On April 10, 2024

An opportunity for our children, schools and communities

By John Freitag

Editor’s note: John Freitag retired in 2017 from a 34-year career as facilities director at the Newton Elementary School in Strafford. He has long been involved in community and school issues both locally and on a state level. He recently finished his fourth term on the Strafford Select Board as chair and liaison to the Strafford School District. 

Act 46 was passed in 2015 due to increasing economic pressures and was designed to encourage and later mandate consolidation of neighboring Vermont school districts in order to “maximize efficiencies” and promote equity, in light of declining enrollment and challenging demands placed on Vermont schools.

Unfortunately, it has not worked, and nine years later we find ourselves in an even more dire situation with ever-increasing costs, continued decline in enrollment and nearly a third of school budgets being rejected. Yet, currently in Montpelier, the prevailing tendency is to double down on further similar consolidation, ignoring the structural changes that could actually play to the strengths inherent in our Vermont communities and provide better outcomes.

The importance of having Vermonters be connected to their schools can be seen in recent school budget votes: Of the 97 school budgets voted on, 66 passed and 31 failed. A 68% pass to 32% failed ratio. If we break out non-unified districts, those retaining their own school boards, from this group, 54 passed and 11 failed — an 83% pass, 17% ratio. If we then look at the consolidated or unified school districts under Act 46, we find 12 passed and 20 failed, a 37.5% pass, 62.5% fail ratio.

The bottom line is that Vermonters care about their children and communities. What we need to do is refocus our resources and trust school boards and principals with the responsibility to do what is best in their own communities. How could a shift like this be made? Here are the three major changes that could have the most immediate impact:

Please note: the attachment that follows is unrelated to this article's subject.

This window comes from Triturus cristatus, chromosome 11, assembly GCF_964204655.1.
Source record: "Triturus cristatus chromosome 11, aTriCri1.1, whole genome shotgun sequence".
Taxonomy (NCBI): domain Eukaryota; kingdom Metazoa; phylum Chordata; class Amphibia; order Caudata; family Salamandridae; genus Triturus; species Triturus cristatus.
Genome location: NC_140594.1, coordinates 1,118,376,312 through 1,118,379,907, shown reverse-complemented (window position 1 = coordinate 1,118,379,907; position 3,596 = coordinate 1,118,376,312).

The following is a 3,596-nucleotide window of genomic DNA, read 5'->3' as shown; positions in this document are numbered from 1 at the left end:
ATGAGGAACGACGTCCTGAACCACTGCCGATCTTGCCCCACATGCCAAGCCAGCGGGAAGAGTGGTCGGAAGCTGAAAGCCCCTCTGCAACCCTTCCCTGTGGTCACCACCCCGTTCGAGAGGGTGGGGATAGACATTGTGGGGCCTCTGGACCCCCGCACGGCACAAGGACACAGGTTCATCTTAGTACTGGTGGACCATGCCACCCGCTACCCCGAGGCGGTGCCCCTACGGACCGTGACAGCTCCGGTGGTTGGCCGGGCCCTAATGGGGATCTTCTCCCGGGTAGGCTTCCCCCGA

Reduce the top-down bureaucracy. Vermont has 39 separate supervisory unions that serve our approximately 72,000 students. This level of bureaucratic oversight is expensive and unneeded. Reducing the number of supervisory unions to match the 17 technical centers in the state would be a sensible step to take. A model for how this could work is the North Country Supervisory Union which has one tech center and 12 education centers. One supervisory union covering 520 square miles, 65 miles end to end. It works because they hire strong principals who have a good deal of authority in managing their schools.

Reduce bureaucratic redundancy. Whenever feasible, have uniform school policies throughout the state. Many policies governing school districts, such as tobacco usage, firearms on school grounds, etc., can be adopted on a statewide basis, and there is no need for the cumbersome and time-consuming process of adopting these on an individual basis.

 Statewide contracts for school personnel. An enormous amount of time, money and resources of administrators, teachers and school board members goes into contract negotiations. Statewide negotiated teacher, support staff, principal and superintendent contracts would ensure appropriate compensation for all Vermont school employees. Recently, teachers’ health benefits have started to be negotiated on a statewide level. Any practical obstacles could fairly easily be addressed which would allow contracts, as they are for state employees, to be negotiated at a state level. This would allow superintendents, administrators, teachers and school board members to focus their attention not on the often long and contentious labor negotiations, but on the education of our children.

These suggestions will of course require change and meet with strong opposition from special interests. Yet, our most important special interest is our children. We can, by consolidating bureaucratic functions and refocusing the resources, give back responsibility to our school boards, parents and community members who care so much and are willing to do the day-to-day hard work of educating our children in difficult times.

Rather than pit stretched taxpayers against the needs of educating our children, this would be a way to meet the challenges of today that is not only economically practical but also strengthens our communities. We need to buck the trend of ever larger, ever more top-down bureaucracies, unfathomable school budgets and continued increases in taxes. These are some first steps towards keeping Vermont, that special “Brave Little State” we all cherish.

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